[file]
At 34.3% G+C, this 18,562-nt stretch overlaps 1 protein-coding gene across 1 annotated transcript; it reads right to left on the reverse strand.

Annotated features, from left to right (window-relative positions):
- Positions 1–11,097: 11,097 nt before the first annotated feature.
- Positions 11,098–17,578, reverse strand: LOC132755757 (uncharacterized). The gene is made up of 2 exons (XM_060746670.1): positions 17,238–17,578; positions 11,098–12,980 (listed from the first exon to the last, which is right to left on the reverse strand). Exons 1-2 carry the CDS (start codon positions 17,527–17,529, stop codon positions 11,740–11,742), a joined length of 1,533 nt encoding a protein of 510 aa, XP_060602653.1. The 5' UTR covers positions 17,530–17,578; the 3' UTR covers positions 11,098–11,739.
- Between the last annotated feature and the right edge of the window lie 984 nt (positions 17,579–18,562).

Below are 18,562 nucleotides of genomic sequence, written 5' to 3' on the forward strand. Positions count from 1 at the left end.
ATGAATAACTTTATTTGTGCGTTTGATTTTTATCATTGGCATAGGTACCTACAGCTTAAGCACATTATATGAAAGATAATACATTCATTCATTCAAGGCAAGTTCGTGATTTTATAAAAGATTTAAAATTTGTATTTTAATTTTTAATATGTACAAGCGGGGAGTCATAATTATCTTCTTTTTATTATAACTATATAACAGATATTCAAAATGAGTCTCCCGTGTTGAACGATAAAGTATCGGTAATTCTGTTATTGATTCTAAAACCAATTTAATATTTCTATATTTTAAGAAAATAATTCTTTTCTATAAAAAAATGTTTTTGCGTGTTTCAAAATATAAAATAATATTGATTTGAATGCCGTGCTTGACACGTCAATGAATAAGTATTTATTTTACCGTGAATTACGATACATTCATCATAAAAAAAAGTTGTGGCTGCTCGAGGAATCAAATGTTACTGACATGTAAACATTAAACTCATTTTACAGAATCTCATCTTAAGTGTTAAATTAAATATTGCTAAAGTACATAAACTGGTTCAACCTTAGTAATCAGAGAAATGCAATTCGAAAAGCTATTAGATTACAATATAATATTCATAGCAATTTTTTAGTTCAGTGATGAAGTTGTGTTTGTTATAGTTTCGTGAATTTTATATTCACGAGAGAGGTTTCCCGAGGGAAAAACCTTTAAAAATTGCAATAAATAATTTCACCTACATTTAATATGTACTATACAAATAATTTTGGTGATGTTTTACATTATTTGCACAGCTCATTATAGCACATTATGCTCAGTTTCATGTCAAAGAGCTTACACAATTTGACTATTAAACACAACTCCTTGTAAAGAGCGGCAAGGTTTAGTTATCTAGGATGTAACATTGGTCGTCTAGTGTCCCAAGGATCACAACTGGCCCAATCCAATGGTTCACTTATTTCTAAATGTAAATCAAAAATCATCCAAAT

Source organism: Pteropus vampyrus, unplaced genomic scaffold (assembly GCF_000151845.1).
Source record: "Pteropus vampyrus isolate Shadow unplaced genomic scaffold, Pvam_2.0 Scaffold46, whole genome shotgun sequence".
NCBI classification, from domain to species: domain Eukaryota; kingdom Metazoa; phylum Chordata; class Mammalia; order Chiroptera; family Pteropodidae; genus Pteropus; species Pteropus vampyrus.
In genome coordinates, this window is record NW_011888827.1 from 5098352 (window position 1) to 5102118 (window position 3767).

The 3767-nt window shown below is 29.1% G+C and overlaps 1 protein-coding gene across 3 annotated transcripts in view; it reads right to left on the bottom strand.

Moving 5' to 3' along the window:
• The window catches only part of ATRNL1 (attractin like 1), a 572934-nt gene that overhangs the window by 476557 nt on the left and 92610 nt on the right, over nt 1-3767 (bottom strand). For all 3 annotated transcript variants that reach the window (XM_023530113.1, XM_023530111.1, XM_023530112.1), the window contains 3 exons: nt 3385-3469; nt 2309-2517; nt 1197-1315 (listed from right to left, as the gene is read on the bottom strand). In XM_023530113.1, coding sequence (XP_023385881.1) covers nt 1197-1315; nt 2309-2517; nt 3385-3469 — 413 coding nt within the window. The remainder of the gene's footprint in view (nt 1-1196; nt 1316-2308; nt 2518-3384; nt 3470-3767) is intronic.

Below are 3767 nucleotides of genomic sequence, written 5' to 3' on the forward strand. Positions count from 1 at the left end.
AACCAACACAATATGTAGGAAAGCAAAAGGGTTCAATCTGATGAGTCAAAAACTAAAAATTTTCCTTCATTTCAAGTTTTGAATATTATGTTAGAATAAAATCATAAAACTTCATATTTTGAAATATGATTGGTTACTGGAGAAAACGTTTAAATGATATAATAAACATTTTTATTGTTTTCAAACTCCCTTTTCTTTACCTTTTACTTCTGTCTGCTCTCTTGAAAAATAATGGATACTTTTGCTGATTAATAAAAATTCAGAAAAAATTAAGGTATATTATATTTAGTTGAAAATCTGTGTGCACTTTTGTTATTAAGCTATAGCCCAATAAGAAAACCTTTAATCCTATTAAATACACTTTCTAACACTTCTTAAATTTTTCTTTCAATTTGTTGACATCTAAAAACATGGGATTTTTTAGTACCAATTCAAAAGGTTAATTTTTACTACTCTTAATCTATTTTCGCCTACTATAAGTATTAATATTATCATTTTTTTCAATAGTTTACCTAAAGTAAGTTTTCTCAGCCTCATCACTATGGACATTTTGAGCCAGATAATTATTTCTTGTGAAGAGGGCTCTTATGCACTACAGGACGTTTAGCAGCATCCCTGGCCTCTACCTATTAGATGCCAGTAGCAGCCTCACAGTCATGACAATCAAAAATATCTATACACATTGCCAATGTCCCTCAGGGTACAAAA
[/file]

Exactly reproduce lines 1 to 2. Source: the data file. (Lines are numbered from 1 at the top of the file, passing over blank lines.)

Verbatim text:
At 34.3% G+C, this 18,562-nt stretch overlaps 1 protein-coding gene across 1 annotated transcript; it reads right to left on the reverse strand.

Annotated features, from left to right (window-relative positions):